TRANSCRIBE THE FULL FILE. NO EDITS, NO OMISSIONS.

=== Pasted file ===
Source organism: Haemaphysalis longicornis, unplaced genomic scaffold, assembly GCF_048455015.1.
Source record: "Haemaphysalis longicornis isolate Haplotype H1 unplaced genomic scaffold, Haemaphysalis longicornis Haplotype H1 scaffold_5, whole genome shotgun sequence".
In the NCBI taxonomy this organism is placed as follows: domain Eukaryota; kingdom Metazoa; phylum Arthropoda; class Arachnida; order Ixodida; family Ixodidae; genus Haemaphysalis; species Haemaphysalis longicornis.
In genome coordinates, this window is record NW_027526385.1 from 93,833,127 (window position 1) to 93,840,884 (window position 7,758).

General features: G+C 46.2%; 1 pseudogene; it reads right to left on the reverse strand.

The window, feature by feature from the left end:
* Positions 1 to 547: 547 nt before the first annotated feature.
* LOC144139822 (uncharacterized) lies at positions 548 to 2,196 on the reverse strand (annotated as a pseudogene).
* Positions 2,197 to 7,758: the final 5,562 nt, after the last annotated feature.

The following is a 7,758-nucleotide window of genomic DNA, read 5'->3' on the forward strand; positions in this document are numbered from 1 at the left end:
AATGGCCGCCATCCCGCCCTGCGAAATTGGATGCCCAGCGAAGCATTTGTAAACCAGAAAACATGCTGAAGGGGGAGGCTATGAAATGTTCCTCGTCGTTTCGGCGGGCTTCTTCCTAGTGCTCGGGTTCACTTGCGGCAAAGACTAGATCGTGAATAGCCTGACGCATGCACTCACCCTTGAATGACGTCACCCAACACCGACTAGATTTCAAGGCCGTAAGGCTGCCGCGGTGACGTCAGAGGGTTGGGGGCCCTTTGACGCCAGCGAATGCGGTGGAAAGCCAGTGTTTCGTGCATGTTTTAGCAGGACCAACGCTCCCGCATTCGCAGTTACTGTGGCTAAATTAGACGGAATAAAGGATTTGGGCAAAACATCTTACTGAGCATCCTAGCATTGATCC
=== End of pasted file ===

Source organism: Haemaphysalis longicornis, unplaced genomic scaffold, assembly GCF_048455015.1.
Source record: "Haemaphysalis longicornis isolate Haplotype H1 unplaced genomic scaffold, Haemaphysalis longicornis Haplotype H1 scaffold_5, whole genome shotgun sequence".
In the NCBI taxonomy this organism is placed as follows: domain Eukaryota; kingdom Metazoa; phylum Arthropoda; class Arachnida; order Ixodida; family Ixodidae; genus Haemaphysalis; species Haemaphysalis longicornis.
In genome coordinates, this window is record NW_027526385.1 from 93,833,127 (window position 1) to 93,840,884 (window position 7,758).

General features: G+C 46.2%; 1 pseudogene; it reads right to left on the reverse strand.

The window, feature by feature from the left end:
* Positions 1 to 547: 547 nt before the first annotated feature.
* LOC144139822 (uncharacterized) lies at positions 548 to 2,196 on the reverse strand (annotated as a pseudogene).
* Positions 2,197 to 7,758: the final 5,562 nt, after the last annotated feature.

The following is a 7,758-nucleotide window of genomic DNA, read 5'->3' on the forward strand; positions in this document are numbered from 1 at the left end:
AATGGCCGCCATCCCGCCCTGCGAAATTGGATGCCCAGCGAAGCATTTGTAAACCAGAAAACATGCTGAAGGGGGAGGCTATGAAATGTTCCTCGTCGTTTCGGCGGGCTTCTTCCTAGTGCTCGGGTTCACTTGCGGCAAAGACTAGATCGTGAATAGCCTGACGCATGCACTCACCCTTGAATGACGTCACCCAACACCGACTAGATTTCAAGGCCGTAAGGCTGCCGCGGTGACGTCAGAGGGTTGGGGGCCCTTTGACGCCAGCGAATGCGGTGGAAAGCCAGTGTTTCGTGCATGTTTTAGCAGGACCAACGCTCCCGCATTCGCAGTTACTGTGGCTAAATTAGACGGAATAAAGGATTTGGGCAAAACATCTTACTGAGCATCCTAGCATTGATCC